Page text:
Lifesavers from RNLI’s busiest station move to temporary new home

Lifeboats News Release

The crew of Tower Lifeboat Station have moved to a temporary facility so they can continue saving lives whilst their new station is completed.

Three crew members and a representative for HMS President appear in front of Tower Bridge

RNLI

L-R Volunteer crew member Hannah Liptrot, Thames Commander Chris Cotterill, Commander Greg Young and Thames Commander Stephen King.

Lifeboat crew from Tower RNLI have left their old station near Victoria Embankment and will operate from the new temporary base at HMS PRESIDENT – the Royal Naval Reserve’s training facility in London.

HMS PRESIDENT is situated in the shadow of Tower Bridge in the heart of London and the crew will be based there until the new station goes on service in April 2023.

The dedicated full-time Thames Commanders and volunteer crew will still maintain their vital 24/7 life-saving service on the Thames whilst the new permanent facilities are completed.

On their first full day at the station on Monday (January 9) the crew received three call outs for their assistance.

The old station near Waterloo Bridge, now off service, has an E-class lifeboat and a relief boat especially designed for the Thames.

The floating station had been operational for 16 years – with parts of the pontoon dating back to the Victorian era when it was used by the Metropolitan Police.

The impressive history of the station began following the tragedy of the pleasure boat Marchioness in 1989 in which 51 people lost their lives after a collision with a dredger. An inquiry following the tragedy recommended the need for a dedicated rescue service on the Thames.

Since 2002 the Tower lifeboat crew have launched 9,669 times, saving 376 people across 16 miles of the tidal Thames.

The age and unique floating design of the current station has meant it has become structurally unfit for purpose.

Thanks to generous donations – including £3.5million from the Royal Naval Volunteer Reserve Officer’s Association following the sale of the Naval Club in Mayfair – Tower RNLI's new station is nearing completion, ready to meet the challenges of keeping London safe for generations to come.

The new station, which will provide the crew and casualties facilities fit for the future, is due to be floated into position in March at the same site as the old station and is due to go on service in April.

Thames Commander Stephen King, whose father was based at HMS President in 1959 when he was serving in the Royal Navy, said: ‘Tower RNLI is a 24-hour station ready to launch within 90 seconds.

'We are incredibly proud of our history as well as our hardworking and dedicated crew and feel that they deserve the best facilities we can offer when they are launching in difficult conditions.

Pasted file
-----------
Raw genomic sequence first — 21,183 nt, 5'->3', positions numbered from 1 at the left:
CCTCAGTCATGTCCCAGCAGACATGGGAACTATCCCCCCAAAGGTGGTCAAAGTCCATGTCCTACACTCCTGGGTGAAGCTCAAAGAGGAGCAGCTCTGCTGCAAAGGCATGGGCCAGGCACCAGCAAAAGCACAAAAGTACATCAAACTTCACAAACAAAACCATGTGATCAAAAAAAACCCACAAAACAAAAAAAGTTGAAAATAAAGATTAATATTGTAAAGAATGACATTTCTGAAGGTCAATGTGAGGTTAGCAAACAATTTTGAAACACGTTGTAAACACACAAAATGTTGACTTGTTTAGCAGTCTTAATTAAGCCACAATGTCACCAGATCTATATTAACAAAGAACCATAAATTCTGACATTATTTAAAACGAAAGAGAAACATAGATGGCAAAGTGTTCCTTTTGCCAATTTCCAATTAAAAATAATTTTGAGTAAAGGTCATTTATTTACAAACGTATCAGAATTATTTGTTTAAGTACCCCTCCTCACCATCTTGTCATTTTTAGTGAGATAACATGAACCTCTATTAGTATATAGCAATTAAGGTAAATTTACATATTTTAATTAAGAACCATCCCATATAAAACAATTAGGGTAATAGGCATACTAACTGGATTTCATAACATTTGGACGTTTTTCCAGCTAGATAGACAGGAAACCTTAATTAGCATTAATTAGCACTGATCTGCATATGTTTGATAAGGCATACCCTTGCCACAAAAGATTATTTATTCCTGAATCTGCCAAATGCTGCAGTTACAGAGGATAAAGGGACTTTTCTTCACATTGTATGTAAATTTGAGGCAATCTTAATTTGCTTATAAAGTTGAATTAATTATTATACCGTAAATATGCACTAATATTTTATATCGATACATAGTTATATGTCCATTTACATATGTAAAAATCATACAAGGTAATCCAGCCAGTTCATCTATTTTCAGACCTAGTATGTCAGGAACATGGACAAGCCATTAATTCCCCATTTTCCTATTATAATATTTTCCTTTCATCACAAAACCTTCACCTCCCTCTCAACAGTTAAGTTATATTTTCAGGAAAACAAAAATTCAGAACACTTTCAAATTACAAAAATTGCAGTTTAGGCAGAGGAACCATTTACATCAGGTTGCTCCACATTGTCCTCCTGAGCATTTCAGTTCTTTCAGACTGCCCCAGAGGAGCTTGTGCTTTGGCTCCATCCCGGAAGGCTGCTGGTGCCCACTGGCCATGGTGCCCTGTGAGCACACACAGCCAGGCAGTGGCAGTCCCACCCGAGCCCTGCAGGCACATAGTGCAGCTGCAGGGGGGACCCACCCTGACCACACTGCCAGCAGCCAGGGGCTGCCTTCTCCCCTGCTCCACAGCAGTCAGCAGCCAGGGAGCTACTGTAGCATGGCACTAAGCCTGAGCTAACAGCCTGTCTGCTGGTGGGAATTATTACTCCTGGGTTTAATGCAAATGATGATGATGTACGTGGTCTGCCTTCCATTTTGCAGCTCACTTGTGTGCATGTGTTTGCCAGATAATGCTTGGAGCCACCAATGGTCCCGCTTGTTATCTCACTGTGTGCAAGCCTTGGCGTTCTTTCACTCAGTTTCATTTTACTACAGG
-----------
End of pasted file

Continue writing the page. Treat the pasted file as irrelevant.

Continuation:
'The brand-new station will have much needed improvements such as private, purpose-built spaces for casualty care, a drying room for kit and a new area for visitors.

'We are grateful to HMS PRESIDENT for allowing us to continue our vital work in the meantime and look forward to settling into our new facilities once they are complete.

'We’d like to reassure people that we are continuing to run our lifesaving service as normal along the Thames – and remember if they get into trouble to ring 999 and ask for the Coastguard.'

Commander Greg Young, Commanding Officer of HMS PRESIDENT, said: 'As neighbours and regular users of the Thames for waterborne training purposes, we are delighted to host staff and volunteers of Tower RNLI as they continue to provide their hugely important services while they prepare to move to their new facility in April.'

Over the last 20 years Tower RNLI has carried out some incredible rescues including:

· Saving a woman and her dog in imminent danger of drowning.

· Rescuing a Harris’s Hawk.

· Entering the water to save a man from imminent danger seconds after he fell below the surface of the water.

The current RNLI Tower station is due to be floated down the river later this month to make way for the new facilities.

It will be used by Thames Marine Services on the Monarch Pier, Erith, where it will be used as one of six electrical charging facilities on the Thames as part of Net Zero Marine Services.

Notes to editors

For more information please contact [email protected] / 07724801305

Two representatives from the RNLI and HMS President appear stood outside the building.

RNLI

L-R Commanding Officer of HMS PRESIDENT Greg Young and RNLI Thames Commander Stephen King outside HMS PRESIDENT
Tower's lifeboat in action

RNLI/Harrison Bates

Tower RNLI's lifeboat - the Hurley Burly - in action
Tower lifeboat in action

RNLI/Laura Lewis

Tower lifeboat Hearn Medicine Chest on the River Thames

Key facts about the RNLI

The RNLI charity saves lives at sea. Its volunteers provide a 24-hour search and rescue service around the United Kingdom and Republic of Ireland coasts. The RNLI operates 238 lifeboat stations in the UK and Ireland and more than 240 lifeguard units on beaches around the UK and Channel Islands. The RNLI is independent of Coastguard and government and depends on voluntary donations and legacies to maintain its rescue service. Since the RNLI was founded in 1824, its lifeboat crews and lifeguards have saved over 142,700 lives.

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